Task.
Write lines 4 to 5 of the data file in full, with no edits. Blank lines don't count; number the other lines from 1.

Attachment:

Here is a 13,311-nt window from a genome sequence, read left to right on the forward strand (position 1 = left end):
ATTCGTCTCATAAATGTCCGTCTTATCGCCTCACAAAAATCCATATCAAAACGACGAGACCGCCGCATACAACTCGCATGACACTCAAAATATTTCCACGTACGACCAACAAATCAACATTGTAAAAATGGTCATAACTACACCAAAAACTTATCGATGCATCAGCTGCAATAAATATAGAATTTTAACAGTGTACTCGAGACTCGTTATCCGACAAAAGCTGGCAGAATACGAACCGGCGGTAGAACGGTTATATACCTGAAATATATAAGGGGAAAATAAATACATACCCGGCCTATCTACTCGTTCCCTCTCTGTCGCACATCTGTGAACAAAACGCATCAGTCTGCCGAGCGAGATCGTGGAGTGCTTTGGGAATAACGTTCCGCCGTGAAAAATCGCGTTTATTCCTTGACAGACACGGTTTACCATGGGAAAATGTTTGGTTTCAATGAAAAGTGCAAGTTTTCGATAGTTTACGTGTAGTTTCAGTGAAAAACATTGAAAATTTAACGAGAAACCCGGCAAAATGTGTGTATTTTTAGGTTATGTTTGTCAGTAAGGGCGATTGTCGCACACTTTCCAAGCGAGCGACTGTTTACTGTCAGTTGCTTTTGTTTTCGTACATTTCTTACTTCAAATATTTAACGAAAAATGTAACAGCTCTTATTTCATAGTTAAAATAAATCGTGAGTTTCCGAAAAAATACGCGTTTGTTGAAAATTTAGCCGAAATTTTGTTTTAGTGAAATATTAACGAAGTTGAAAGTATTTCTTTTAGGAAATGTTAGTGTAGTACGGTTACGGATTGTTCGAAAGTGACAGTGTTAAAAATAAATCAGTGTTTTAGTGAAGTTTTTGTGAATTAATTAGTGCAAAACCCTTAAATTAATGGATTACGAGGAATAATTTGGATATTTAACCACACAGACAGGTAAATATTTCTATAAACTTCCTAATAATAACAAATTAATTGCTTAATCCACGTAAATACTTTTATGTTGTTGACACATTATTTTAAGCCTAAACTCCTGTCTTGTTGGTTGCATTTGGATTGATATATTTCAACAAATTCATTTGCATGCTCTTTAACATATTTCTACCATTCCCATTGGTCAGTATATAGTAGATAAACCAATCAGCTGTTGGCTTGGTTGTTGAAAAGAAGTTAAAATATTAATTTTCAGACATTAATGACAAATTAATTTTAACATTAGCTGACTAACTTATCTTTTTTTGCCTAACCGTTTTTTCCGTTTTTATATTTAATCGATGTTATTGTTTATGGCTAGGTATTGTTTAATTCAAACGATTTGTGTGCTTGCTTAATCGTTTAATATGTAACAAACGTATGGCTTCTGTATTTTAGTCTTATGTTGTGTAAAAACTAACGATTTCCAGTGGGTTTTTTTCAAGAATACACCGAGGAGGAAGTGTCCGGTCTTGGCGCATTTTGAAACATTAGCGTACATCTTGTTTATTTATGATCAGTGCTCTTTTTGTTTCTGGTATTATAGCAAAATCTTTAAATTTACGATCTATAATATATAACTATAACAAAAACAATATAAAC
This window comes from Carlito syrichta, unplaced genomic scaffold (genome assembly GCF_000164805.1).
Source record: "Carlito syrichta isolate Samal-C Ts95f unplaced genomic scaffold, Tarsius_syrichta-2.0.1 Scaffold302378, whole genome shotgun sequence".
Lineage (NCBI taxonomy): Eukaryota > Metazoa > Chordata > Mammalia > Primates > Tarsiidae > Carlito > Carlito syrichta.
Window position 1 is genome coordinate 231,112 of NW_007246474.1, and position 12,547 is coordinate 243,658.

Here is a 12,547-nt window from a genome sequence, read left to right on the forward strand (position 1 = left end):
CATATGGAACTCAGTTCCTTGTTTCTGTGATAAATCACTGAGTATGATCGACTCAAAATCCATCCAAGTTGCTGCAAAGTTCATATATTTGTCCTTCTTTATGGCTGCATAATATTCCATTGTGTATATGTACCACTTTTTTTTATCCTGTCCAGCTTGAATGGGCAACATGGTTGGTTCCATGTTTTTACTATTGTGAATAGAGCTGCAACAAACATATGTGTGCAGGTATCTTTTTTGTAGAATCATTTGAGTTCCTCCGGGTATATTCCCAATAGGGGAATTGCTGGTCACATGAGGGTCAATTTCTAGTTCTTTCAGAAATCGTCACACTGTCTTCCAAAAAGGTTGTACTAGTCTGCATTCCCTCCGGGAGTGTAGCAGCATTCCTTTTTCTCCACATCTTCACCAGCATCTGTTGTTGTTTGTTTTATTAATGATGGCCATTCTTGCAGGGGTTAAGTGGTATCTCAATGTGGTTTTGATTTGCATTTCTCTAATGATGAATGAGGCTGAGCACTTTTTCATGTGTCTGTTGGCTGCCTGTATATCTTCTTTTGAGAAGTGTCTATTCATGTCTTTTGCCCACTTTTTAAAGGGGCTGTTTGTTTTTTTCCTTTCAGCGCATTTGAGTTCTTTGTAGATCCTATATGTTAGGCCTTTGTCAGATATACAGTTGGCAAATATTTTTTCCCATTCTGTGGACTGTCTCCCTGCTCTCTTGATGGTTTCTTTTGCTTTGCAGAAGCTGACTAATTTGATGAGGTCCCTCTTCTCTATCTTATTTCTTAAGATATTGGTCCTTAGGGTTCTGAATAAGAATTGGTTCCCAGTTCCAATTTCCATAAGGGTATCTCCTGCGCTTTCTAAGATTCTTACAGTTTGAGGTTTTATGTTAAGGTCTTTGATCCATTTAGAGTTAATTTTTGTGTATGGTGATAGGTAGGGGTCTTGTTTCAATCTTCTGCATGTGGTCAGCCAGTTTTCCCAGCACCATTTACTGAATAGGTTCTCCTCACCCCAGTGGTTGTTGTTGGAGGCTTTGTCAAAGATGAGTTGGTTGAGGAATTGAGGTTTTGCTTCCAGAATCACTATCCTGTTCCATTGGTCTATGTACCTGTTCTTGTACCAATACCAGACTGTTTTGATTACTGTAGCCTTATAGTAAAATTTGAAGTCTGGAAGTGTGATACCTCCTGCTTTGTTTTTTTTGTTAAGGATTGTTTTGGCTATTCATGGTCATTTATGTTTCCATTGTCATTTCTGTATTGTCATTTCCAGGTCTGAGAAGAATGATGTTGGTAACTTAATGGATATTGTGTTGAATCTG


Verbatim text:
Source record: "Carlito syrichta isolate Samal-C Ts95f unplaced genomic scaffold, Tarsius_syrichta-2.0.1 Scaffold302378, whole genome shotgun sequence".
Lineage (NCBI taxonomy): Eukaryota > Metazoa > Chordata > Mammalia > Primates > Tarsiidae > Carlito > Carlito syrichta.